Success of SIS program is worth shouting about

Sam Fried

Luis Peña Espinoza already has big plans for his career after receiving his degree Friday at Spring Commencement. ●  Video: Graduates talk about what they’ve learned at GCU and what’s next. ● Slideshows and replays of Friday afternoon and Friday evening ceremonies. By Rick VacekGCU News Bureau Commencement ceremonies at […]

Luis Peña Espinoza already has big plans for his career after receiving his degree Friday at Spring Commencement.

●  Video: Graduates talk about what they’ve learned at GCU and what’s next.

● Slideshows and replays of Friday afternoon and Friday evening ceremonies.

By Rick Vacek
GCU News Bureau

Commencement ceremonies at Grand Canyon University have become a testament to the success of its groundbreaking Students Inspiring Students program.

But now these students are breaking new ground.

Estephanie Torres delivers her speech in the Friday afternoon ceremony at Spring Commencement. (Photo by Ralph Freso)

It was evident again Friday in two former Metro Tech High School classmates – both first-generation college students – who used the full-tuition scholarship to walk through the doors it opens, from on-campus opportunities to progress toward a career. 

Estephanie Torres, the student speaker for the afternoon ceremony, has had internships with Bank of America and Morgan Stanley, graduated with a double major in business management and finance, and has a job lined up with Uber corporate in downtown Phoenix.

Luis Peña Espinoza, who majored in computer science, demonstrated his popularity on campus simply by spending 10 minutes being interviewed inside GCU Arena before the evening ceremony. Every few minutes, a fellow graduate would walk by and greet him – it seemed as if he knew everyone.

“Hello, sir, you’re looking great!” said one buddy.

“You’re looking even better!” Peña responded.

Peña’s sartorial splendor is matched only by the future he is fashioning for himself.

Raza Development Fund, the largest Latino-focused Community Development Financial Institution in the country, wanted to develop a resource platform to help immigrants find housing, employment, health care, legal work, schools, etc., but it didn’t have a fulltime position for Peña.

No problem. He remembered what his father always said about making the most of every opportunity – it’s all about saying yes.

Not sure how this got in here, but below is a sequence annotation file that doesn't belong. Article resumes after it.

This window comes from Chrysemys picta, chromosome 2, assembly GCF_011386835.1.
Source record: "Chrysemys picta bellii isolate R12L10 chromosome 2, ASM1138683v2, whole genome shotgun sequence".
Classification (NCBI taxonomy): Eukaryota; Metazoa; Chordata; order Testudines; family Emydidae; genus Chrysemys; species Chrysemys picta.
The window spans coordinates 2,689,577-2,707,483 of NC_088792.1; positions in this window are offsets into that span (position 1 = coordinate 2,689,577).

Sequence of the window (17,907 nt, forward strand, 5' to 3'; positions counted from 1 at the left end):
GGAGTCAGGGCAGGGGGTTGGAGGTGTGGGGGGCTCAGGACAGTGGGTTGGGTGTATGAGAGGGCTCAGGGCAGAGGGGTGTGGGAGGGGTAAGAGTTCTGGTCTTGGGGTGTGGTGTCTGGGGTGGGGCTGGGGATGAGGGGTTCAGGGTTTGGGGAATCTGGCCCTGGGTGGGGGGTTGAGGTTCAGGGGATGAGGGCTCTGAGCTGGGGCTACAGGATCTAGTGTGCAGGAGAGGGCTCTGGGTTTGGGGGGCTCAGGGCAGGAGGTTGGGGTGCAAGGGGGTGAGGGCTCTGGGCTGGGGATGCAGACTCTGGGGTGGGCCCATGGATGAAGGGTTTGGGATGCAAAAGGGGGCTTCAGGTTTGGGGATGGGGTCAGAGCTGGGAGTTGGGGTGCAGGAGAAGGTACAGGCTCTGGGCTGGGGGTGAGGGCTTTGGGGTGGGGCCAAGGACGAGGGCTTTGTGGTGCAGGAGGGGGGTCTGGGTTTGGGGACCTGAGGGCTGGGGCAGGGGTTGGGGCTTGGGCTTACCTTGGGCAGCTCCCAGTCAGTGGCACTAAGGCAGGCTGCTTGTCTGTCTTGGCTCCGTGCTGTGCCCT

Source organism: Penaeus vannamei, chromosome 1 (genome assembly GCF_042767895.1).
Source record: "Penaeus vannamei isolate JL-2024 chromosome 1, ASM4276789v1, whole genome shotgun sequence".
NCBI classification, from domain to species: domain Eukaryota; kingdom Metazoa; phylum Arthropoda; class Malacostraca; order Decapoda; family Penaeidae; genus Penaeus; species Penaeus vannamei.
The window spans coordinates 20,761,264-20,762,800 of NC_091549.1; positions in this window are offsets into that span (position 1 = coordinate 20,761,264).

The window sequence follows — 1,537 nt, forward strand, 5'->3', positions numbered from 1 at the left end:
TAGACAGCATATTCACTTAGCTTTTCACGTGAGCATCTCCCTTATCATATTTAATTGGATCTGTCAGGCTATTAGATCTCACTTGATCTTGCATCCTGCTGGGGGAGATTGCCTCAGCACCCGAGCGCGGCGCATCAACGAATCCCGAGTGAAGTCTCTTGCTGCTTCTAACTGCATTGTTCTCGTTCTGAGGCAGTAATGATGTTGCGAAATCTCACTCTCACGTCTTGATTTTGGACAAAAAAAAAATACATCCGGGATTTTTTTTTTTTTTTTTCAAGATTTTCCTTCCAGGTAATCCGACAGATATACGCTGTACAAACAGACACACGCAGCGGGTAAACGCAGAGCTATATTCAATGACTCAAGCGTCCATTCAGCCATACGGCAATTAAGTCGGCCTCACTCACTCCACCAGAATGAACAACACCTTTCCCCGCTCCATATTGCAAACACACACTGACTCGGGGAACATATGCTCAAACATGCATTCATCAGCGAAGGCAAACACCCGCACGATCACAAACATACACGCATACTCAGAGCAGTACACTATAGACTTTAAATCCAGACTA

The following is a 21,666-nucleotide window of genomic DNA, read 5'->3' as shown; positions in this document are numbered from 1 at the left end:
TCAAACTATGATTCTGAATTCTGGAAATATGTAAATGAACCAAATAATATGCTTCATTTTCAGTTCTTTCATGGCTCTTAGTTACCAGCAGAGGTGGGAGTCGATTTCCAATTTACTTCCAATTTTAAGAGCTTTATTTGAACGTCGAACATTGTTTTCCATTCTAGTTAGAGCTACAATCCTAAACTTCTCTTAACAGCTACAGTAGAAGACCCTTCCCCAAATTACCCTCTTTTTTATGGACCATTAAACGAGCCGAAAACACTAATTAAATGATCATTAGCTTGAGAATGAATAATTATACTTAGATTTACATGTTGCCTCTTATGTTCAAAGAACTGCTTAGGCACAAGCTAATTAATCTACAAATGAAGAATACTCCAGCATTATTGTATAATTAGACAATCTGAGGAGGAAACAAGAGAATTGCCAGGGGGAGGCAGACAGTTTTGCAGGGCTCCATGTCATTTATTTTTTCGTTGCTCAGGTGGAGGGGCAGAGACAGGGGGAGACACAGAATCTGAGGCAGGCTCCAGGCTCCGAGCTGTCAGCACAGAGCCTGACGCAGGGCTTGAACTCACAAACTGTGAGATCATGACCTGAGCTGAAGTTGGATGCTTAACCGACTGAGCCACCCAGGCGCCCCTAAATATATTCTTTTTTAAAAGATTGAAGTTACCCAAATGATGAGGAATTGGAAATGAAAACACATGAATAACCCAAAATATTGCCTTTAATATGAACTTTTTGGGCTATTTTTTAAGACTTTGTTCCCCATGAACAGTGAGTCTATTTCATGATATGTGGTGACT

“They said, ‘Luis, we would love to have you, but we don’t have any roles for you. Is there any way we could contract you?’” he related. “I said, ‘Yes! I would love to do contracting!’ When I said that, I knew nothing about contracting. But my dad always said, ‘Go for the opportunity and then prepare yourself afterward.’”

Peña had taken entrepreneurship classes at GCU and reached out to Colangelo College of Business (CCOB) instructor Paul Waterman, who has extensive experience in starting companies. Waterman told Peña he needed to form an LLC and obtain an Employer ID Number, then explained how to do it.

When Peña needed help to become a contractor, he found it at GCU. (Photo by Ralph Freso)

Thus, Conext Platforms LLC was born. Peña thought of three “co” words – community, collaboration, connections – and said to himself, “All right, what’s next? Conext!” He’s been contracting with Raza for two months and hopes to earn that fulltime spot by this summer. It’s either that or renew the contract.

“In a week, I went from knowing absolutely nothing about contracting to having my very own business and solidifying a contract with a company,” he said.

He’s not stopping there. Peña also is working with other computer science majors on a social network that would give someone starting a new venture – say, writing a song or building a video game – with professionals who can help get the job done.

“I see a lot of people who are very passionate about starting a project, but they never finish it because they’re missing a piece or they don’t have the background knowledge to get it finished completely,” he said. “I saw a need for people to come together and collaborate through these projects.